There are few compositions in film and television history as iconic as the Mission: Impossible theme. Lalo Schifrin’s composition is, perhaps, the second most popular tune associated with the spy genre after Monty Norman’s James Bond theme. Originally composed as a Latin jazz piece for the 1966 television series that ran for seven seasons, the Mission: Impossible theme has seen many iterations over five decades.

The first Mission: Impossible theme by Lalo Schifrin.

The latest example is the track used in the trailer of the sixth film in the Tom Cruise-led franchise Mission: Impossible – Fallout. The tune has been incorporated into the song Friction from Imagine Dragons’ hit 2015 album Smoke + Mirrors. In line with Mission: Impossible tradition, the final film is likely to have a brand new rendition of the Schifrin tune that will be played over the opening credits, which always begin with a fuse being lit.

Mission: Impossible – Fallout.

The opening credits of the 1966 television series featured three versions of the theme. After four seasons, Schifrin produced a new version that featured a heavier sound with a booming bass guitar.

Mission: Impossible season five theme.

In the seventh and final season, Schifrin found a middle ground between his first and second iterations.

One of the most interesting cover versions was released in 1979 as part of French singer-songwriter Lizzy Mercier Descloux’s album Press Colour. The highlight of Descloux’s funky reimagination is the inclusion of a percussion track. It is also the first of several covers, both from within and outside the franchise.

Mission: Impossible theme by Lizzy Mercier Descloux.

between 1988 and 1990, the Mission: Impossible series had a two-season revival. The theme tune featured rock and electronic elements with an electric guitar thrown in.

Mission: Impossible theme for the 1988-’90 series.

This laid the foundation for U2 members Adam Clayton and Larry Mullen Jr’s electronic dance music-inflected version for the first Mission: Impossible movie in 1996, directed by Brian De Palma. Influenced by ambient music maestro Brian Eno’s work with U2 in the 1990s, the Clayton-Mullen Jr collaboration was a global chartbuster and was nominated for the Grammy Award for Best Pop Instrumental Performance in 1997.

Mission: Impossible theme by Adam Clayton and Larry Mullen Jr.

Rap rock band Limp Bizkit used the signature tune as the main riff for their song Take A Look Around, which also came with a Mission: Impossible-themed music video. The band members are seen working undercover in a coffee shop from where they need to retrieve a disc from secret agents.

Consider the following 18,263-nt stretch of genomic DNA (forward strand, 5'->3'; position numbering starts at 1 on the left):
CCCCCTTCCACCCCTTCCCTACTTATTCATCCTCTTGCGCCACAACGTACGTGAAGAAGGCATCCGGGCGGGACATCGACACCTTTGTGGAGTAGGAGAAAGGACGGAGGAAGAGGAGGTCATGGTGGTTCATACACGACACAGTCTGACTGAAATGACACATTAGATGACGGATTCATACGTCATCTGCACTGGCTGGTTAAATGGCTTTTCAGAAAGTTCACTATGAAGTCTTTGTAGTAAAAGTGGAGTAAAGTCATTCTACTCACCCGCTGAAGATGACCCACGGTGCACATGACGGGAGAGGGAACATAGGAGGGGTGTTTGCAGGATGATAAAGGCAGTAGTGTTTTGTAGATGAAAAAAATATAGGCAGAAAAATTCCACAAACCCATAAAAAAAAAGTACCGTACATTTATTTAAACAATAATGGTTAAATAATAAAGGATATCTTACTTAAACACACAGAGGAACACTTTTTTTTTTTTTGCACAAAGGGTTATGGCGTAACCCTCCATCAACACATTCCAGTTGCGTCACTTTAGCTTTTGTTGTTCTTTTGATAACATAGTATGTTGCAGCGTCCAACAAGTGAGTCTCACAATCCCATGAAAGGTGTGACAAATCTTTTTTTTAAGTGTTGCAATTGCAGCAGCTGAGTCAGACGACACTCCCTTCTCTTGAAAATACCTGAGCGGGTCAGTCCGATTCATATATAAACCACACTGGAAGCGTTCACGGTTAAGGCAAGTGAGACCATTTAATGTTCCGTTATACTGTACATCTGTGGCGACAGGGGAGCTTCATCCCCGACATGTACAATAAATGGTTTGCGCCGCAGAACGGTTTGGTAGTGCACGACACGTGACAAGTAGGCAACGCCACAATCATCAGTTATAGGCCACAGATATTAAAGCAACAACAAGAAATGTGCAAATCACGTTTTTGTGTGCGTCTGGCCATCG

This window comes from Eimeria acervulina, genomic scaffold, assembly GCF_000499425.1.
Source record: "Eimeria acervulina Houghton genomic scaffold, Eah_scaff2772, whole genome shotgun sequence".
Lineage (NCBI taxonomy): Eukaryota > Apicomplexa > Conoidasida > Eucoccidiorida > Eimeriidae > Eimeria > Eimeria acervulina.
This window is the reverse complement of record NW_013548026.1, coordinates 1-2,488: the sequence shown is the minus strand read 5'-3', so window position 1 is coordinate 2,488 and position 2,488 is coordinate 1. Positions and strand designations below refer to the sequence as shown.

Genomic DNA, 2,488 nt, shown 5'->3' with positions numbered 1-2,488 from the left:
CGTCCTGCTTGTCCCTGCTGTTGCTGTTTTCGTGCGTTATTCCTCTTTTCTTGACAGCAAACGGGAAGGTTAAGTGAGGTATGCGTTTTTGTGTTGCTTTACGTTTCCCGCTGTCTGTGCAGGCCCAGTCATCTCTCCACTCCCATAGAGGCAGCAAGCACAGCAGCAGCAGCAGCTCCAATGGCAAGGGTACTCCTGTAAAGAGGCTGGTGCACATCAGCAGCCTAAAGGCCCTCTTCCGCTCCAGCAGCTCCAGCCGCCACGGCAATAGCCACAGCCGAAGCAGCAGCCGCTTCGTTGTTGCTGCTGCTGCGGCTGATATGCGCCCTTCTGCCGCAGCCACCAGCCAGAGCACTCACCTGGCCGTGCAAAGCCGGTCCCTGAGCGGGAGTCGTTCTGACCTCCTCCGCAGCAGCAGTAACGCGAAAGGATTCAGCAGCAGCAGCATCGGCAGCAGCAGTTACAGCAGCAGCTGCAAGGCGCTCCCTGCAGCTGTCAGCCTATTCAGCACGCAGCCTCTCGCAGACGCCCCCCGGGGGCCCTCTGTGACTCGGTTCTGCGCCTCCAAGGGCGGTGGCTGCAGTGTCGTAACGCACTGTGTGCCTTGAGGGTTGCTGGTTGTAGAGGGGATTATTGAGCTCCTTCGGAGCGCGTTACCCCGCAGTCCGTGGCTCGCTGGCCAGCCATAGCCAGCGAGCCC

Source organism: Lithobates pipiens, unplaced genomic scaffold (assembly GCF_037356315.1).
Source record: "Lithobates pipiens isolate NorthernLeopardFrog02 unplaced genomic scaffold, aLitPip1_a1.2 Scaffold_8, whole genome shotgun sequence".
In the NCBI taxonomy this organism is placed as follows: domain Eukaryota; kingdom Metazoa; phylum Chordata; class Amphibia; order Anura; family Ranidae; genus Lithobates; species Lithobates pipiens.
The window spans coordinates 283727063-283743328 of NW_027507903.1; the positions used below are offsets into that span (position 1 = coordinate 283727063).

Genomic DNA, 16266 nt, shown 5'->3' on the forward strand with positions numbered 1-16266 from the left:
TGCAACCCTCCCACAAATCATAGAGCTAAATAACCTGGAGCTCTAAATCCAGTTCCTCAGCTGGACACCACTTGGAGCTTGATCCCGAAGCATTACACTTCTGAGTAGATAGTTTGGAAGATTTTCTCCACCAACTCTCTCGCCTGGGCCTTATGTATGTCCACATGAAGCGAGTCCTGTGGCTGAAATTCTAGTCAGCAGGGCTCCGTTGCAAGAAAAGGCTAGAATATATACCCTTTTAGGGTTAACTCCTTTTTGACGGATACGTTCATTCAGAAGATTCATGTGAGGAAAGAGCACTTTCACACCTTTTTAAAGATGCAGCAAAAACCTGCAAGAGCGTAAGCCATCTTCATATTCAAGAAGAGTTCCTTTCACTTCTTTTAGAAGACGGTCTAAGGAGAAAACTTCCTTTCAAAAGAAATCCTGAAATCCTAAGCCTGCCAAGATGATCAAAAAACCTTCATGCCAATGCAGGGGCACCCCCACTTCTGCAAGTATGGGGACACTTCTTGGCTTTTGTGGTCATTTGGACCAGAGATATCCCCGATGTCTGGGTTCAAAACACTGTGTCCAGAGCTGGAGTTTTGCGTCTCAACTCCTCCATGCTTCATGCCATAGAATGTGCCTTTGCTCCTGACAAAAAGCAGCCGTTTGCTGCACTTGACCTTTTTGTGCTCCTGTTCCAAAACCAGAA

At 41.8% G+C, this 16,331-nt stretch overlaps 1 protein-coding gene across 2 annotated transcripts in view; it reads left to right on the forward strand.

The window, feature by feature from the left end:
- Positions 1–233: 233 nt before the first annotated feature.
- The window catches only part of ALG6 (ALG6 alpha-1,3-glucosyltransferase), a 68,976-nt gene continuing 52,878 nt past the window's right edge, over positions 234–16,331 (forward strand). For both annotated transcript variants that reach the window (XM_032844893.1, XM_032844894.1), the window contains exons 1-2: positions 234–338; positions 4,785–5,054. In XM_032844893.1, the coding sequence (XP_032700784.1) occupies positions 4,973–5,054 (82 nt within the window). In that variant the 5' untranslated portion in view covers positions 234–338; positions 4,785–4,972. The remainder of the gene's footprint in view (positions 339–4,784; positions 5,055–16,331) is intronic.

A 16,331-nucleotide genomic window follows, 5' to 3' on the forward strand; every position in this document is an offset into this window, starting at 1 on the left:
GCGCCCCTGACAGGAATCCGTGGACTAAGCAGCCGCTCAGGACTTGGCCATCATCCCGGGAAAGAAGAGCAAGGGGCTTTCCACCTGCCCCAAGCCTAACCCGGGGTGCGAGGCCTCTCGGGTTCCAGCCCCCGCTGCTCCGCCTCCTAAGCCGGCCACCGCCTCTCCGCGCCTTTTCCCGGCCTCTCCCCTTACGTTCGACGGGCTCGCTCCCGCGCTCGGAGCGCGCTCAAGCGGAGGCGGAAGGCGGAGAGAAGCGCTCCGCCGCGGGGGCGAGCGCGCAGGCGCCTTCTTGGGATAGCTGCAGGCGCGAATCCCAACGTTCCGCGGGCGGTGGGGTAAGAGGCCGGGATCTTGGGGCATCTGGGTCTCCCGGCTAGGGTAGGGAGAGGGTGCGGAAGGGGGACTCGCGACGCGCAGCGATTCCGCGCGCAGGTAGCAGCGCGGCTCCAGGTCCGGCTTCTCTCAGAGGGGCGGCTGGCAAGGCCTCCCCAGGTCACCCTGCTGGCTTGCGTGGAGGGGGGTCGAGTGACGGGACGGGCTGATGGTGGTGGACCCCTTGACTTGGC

Take A Look Around by Limp Bizkit.

This was the last time a popular band or artist got to reinterpret Schifrin’s tune for the official franchise. In 2011, DJ Tiesto’s remix was released by Paramount Pictures to promote Mission: Impossible – Ghost Protocol, but it wasn’t a part of the film or the soundtrack.

Mission: Impossible theme remixed by DJ Tiesto.

The versions of the Schifrin tune used for the opening and end credits of the third, fourth and fifth films are well-done but conventional rehashes. John Woo’s Mission: Impossible II was the last film for which the makers tried to give the theme a personality separate from the franchise’s roots.

Mission: Impossible II theme.

The composition has been covered by a range of artists operating across diverse genres. Russian group Bugotak produced a wild, one-of-a-kind cover mixing it with Limp Bizkit’s Take A Look Around and Pink Floyd’s Empty Spaces.

Madai Kara by Bugotak.

Other popular cover versions include a piano, cello and violin-based production by The Piano Guys. The video went viral at the time of its release in 2013. In a video by the Belgium band The Trilogy, the musicians wore disguises and launched a flash mob-like performance amidst an unsuspecting audience.

Mission: Impossible theme by The Trilogy.



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